Formed in 1968 and run by Jimmy Doody and Keith Canadine. It operated from small basement premises under a tobacconist/newsagents at 13 Goodge Street off Tottenham Court Road in London. Later a small production
facility was added at Chiswick in West London. Krishna
Lights was probably the first company in the
UK to sell lightshow products – graphic and polarising slides,
educational Rank Tutor 2 slide projectors with slow turning motors added to rotate effects discs such as the classic Liquid Wheel.
Amongst Krishna’s clients was The
Beatles Apple Corp who regularly bought Liquid
Wheels and watched them boil, by removing the
heat filter from the projectors optical system,
during ‘recreational’ periods at their offices.
Notable employees at Krishna Lights were
Neil Rice, who together with Keith Canadine and
others formed Optikinetics in late 1970, and Gregory Brown whose nickname was ‘Ashtar from Mars’. Brown went on to perform lightshows in Ireland with Thin
Lizzy and Horslips. He is credited on the latter’s first album ‘Happy to Meet, Sorry to Part’. Ken Sutherland, a freelance
photographer, originated a lot of the geometric and high contrast positive and negative black and white slide imagery that was projected through high speed colour wheels.
Major lightshow performances by Krishna
Lights included The Camden Arts Festival at The
Roundhouse, in Chalk Farm, London 1-3May1970.
This classic venue, which is still used for performance,
is a disused railway engine turning shed. For
this festival it was screened 360 degrees to
the full height of the building with castellated
drops to the balcony level at 90 degree intervals
to provide four projector stations. When Jeff Dexter,
the Milky Bar DJ, came on stage to introduce
the first band he said “ I’ve seen Joe’s Lights here but I’ve never seen
anything like this before”. Bands who played this weekend included It’s
a Beautiful Day, Taj Mahal and Family. The festival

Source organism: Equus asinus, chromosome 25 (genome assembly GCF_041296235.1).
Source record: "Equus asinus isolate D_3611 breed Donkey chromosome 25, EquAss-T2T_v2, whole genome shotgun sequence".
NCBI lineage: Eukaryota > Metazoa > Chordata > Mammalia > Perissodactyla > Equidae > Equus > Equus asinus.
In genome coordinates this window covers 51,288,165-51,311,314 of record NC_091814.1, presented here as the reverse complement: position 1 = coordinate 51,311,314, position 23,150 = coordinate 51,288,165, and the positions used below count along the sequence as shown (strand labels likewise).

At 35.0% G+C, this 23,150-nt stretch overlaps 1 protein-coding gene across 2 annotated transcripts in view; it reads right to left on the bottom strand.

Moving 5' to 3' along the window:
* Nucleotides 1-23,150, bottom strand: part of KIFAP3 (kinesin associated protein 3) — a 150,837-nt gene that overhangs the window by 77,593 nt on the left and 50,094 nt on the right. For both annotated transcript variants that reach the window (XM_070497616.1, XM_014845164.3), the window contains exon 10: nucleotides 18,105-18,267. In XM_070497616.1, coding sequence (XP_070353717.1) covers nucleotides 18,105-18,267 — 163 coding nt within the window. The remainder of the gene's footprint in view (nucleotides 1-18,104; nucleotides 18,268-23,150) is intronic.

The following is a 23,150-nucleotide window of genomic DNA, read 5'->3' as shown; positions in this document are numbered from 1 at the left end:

was organised by Harvey Goldsmith and his then
partner Mike Alfondary.
Extravaganza ’70 was held at Olympia, an old exhibition hall in London, from 29May
to 06June. This featured stalls selling youth products, fashion shows and bands. Two, now humorous, anecdotes from this event were firstly the sight of Jimmy Doody trying to wrestle a large (circa 1m diameter)
colour wheel away from a London policeman after it had fallen off its motor spindle and descended from the lightshow platform on the balcony above. The second was of Steamhammers drummer
downing drumsticks two beats into his drum solo
and saying “switch that f***ing thing off” in response to the first flashes of a giant strobe that had been provided from Germany. Particularly upsetting for the lightshow who had spent ages making it work by Keith Canadine’s ingenuity in replacing its’ blown resistor with the bar from an electric fire.
Sunday 14th June 1970 found Krishna Lights at
The Lyceum in The Strand London lighting Derek & The
Dominoes first gig. The support band
was ‘Noir’. The evening was extremely hot and many members of the audience were fainting. In the interval the management of the venue was persuaded to roll open a large panel in the
roof which let all the heat out and a beautiful calm came over the audience before EC brought his new band on-stage.
Apparently The Lyceum Ballroom had originally been billed as ‘Dancing Under The Stars’ but this
was the first time in many years that the roof had been re-opened.
The lightshow was projected from the balcony onto three adjoining screens behind the stage. The centre screen was flat with the two side
screens angled slightly. After the roof had been opened space images were projected over the remaining ceiling area to add to the real stars which were visible through the opening. Whilst Derek & The
Dominoes played three synchronised copies of
the classic black and white animation film ‘Pas de Deux’, by Canadian Norman McLaren, were projected from 16mm film projectors over a collage of coloured images provided from other projection sources.